Travis R. Bell and Victor D. Kidd
Baseball and rap music are often not considered culturally or historically synonymous, but a shift appears underway. This research examines how 239 rap lyrics reach across the formerly confined (mostly racialized) boundaries of baseball to engage the sport through its reference to 128 baseball players. A thematic analysis explores how the languages of baseball and rap culture intersect through linguistic translation. The authors develop a broad understanding of the positive and negative “baller” references, and how it could affect the future growth of baseball role models for Black youth athletes. Thus, baseball “text” as a source language translates to rap “text” as a target language to form a commonly constructed language at an intersection of music, sports, and masculinity.
C. Keith Harrison, Rhema Fuller, Whitney Griffin, Scott Bukstein, Danielle McArdle, and Steven Barnhart
The purpose of this paper is to contextualize and analyze the lyrics of Tupac Shakur by using the research methodological approach of concatenation to merge hip-hop and sport so that the qualitative data from these songs might serve as a cultural map to constructs of identity, race, social class, and black masculinity in the context of sport and the black male athlete experience in America. Applying critical race theory and White’s framework of black masculinity and the politics of racial performance, a connection is made with themes of the artists’ (rapper) social commentary and the athlete (baller). The themes from Tupac Shakur’s lyrics are follows: (a) Trapped, (b) Against the World, (c) The Streetz R Death, and (d) Ambitionz. Synergy with the rapper and baller are articulated, as well as implications for scholars and practitioners that work with high school, collegiate, and professional black male athletes, along with other men of color.
Earl Smith and Angela J. Hattery
P Diddy’s Bad Boy for Life video provides a strategic point of departure in the quest for values and community, sui generis, in SportsWorld. This study poses an interruption to the “ideological” articulations of discourse on the relationship between hip-hop music and sports by providing an examination of empirical and scientific data inside of SportsWorld. There is a carefully crafted narrative about the coexistence among Black American athletes, SportsWorld, and hip-hop music. From the beginning of Black athletes’ entry into the White spaces of the so-called level playing field of sports—from National Association of Stock Car Racing to the National Hockey Association to Major League Baseball to National Basketball Association—this integration upsets the norms of both civility and history; because for many in White America, the belief persists that these same athletes were not then and should not be today in those sacred spaces. From Jackie Robinson to the Williams Sisters to Jack Johnson to Tiger Woods to Althea Gibson to Fritz Pollard and, of course, Muhammad Ali—all of these pioneers suffered the indignities of racial discrimination. As Smith argues in his 2014 book Race, Sport and the American Dream, fast forward, deep inside the second aught of the 21st century, it is often assumed that the addition of hip-hop music to the pregame and half-time entertainment at ballparks, basketball arenas, stadiums, and ice hockey arenas signals a welcoming to the Black Athlete and their fans. Using a Marxian lens, this study argues that both these assumptions are no more than the ideology of beliefs that Marx describes as “fantasies and illusions” or more straightforward a “phantasmagoria.” These fantasies and illusions show up as a laterna magica projecting images on society and in SportsWorld, where these can be described as commodity fetishism. Through the authors' empirical analysis of data on segregation and integration in SportsWorld, they demonstrate that things are not always as they seem.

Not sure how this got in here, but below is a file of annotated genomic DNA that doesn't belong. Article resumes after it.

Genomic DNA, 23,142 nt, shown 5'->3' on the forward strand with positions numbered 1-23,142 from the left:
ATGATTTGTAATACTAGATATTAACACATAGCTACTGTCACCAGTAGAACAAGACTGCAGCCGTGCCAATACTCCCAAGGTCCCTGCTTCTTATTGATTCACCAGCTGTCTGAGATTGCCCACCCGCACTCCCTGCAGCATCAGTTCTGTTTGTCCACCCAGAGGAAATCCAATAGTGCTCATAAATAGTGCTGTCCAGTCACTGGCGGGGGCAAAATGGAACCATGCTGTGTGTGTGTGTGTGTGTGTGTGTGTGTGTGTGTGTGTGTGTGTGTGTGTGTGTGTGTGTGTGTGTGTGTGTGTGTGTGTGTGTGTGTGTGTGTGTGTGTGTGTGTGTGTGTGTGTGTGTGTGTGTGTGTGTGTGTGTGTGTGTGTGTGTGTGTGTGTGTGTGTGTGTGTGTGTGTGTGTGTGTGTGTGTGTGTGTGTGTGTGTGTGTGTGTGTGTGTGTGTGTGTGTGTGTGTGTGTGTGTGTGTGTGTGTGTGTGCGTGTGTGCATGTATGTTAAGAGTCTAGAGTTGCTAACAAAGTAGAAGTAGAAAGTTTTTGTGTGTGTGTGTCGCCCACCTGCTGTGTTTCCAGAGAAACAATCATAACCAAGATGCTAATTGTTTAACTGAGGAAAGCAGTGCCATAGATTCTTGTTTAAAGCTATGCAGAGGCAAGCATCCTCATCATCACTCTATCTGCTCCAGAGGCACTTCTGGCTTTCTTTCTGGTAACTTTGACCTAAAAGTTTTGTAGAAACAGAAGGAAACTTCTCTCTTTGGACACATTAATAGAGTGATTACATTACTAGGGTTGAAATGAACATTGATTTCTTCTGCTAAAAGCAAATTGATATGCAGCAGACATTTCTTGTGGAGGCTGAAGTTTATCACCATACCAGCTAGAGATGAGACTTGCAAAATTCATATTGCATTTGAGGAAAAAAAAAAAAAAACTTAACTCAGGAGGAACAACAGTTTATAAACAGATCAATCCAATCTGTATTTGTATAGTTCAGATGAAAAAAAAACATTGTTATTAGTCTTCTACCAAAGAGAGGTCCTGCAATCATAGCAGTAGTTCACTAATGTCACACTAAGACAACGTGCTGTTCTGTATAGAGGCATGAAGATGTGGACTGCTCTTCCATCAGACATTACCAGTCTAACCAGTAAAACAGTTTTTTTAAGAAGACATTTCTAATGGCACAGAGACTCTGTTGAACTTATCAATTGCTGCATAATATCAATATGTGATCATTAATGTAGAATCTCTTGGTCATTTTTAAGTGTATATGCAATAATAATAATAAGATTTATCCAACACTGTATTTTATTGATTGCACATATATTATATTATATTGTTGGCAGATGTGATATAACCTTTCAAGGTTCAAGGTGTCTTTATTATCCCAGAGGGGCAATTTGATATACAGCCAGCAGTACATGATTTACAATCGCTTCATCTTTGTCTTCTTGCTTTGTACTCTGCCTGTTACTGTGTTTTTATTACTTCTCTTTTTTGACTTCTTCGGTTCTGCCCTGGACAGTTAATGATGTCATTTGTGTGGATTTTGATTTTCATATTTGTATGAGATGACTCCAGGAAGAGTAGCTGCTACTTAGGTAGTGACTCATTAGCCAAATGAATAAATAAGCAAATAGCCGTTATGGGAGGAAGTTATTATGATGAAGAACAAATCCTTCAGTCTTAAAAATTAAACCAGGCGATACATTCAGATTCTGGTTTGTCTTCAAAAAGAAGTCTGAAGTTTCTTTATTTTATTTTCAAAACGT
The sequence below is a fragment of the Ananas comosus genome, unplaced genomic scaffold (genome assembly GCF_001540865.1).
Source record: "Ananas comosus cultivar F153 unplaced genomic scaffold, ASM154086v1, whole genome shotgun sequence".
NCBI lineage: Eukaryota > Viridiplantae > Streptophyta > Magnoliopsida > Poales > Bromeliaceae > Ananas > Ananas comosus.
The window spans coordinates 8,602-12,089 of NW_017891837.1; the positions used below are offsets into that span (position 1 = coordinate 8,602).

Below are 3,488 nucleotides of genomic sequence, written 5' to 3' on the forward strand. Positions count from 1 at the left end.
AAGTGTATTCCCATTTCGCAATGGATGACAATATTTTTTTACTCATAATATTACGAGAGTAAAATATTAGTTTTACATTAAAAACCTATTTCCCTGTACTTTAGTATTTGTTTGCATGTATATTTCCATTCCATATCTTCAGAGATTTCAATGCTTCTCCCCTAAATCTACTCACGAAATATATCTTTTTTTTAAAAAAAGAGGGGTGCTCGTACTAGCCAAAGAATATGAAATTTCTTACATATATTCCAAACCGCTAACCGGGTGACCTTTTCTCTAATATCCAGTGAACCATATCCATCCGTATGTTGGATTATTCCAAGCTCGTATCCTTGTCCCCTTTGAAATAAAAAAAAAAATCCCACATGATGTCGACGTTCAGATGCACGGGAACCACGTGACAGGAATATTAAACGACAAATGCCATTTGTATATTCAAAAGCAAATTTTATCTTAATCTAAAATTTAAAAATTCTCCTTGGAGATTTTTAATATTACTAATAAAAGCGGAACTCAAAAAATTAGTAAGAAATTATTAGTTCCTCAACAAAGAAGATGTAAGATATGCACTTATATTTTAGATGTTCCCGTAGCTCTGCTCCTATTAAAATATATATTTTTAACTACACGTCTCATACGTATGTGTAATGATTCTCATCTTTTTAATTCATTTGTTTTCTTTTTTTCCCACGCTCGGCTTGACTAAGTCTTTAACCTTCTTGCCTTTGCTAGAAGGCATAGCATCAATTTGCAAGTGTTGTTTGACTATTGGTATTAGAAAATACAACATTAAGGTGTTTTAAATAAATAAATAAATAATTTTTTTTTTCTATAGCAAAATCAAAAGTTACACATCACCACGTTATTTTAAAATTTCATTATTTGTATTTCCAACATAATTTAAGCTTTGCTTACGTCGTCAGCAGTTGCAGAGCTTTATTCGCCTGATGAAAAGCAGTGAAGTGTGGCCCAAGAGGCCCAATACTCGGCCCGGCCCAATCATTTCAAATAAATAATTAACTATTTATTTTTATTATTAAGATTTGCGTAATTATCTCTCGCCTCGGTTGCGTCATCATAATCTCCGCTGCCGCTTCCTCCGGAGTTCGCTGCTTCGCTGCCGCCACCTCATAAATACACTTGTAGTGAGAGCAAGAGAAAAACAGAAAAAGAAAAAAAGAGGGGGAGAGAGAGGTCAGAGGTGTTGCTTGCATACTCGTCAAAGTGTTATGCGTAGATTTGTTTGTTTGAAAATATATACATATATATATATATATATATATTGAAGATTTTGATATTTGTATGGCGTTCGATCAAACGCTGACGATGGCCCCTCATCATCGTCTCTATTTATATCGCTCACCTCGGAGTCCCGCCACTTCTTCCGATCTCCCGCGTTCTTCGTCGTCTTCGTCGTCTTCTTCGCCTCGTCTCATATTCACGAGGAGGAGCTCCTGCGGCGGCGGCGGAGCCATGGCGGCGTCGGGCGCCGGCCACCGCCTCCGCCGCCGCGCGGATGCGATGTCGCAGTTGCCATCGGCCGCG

Cecilia Stenling and Michael Sam
Despite an increase of advocacy by established nongovernmental sport organizations, little is known about how advocacy is enacted and with what effects. Building conceptually on frame alignment theory and empirically on interview data from 19 Swedish Regional Sport Federations, this article investigates how advocates politicize sport to gain “insider status” and analyses the by-products of such efforts. This research demonstrates that the architecture of advocacy claims perpetuates a separation between organizations that “sell” sport from those that “produce” it. Framing also impels centralized authority because advocates safeguard their credibility as political actors by taking up a “leadership-position” vis-à-vis clubs. Advocacy frame alignment has further by-products insofar as they narrow advocates’ room for maneuver and become institutionalized over time.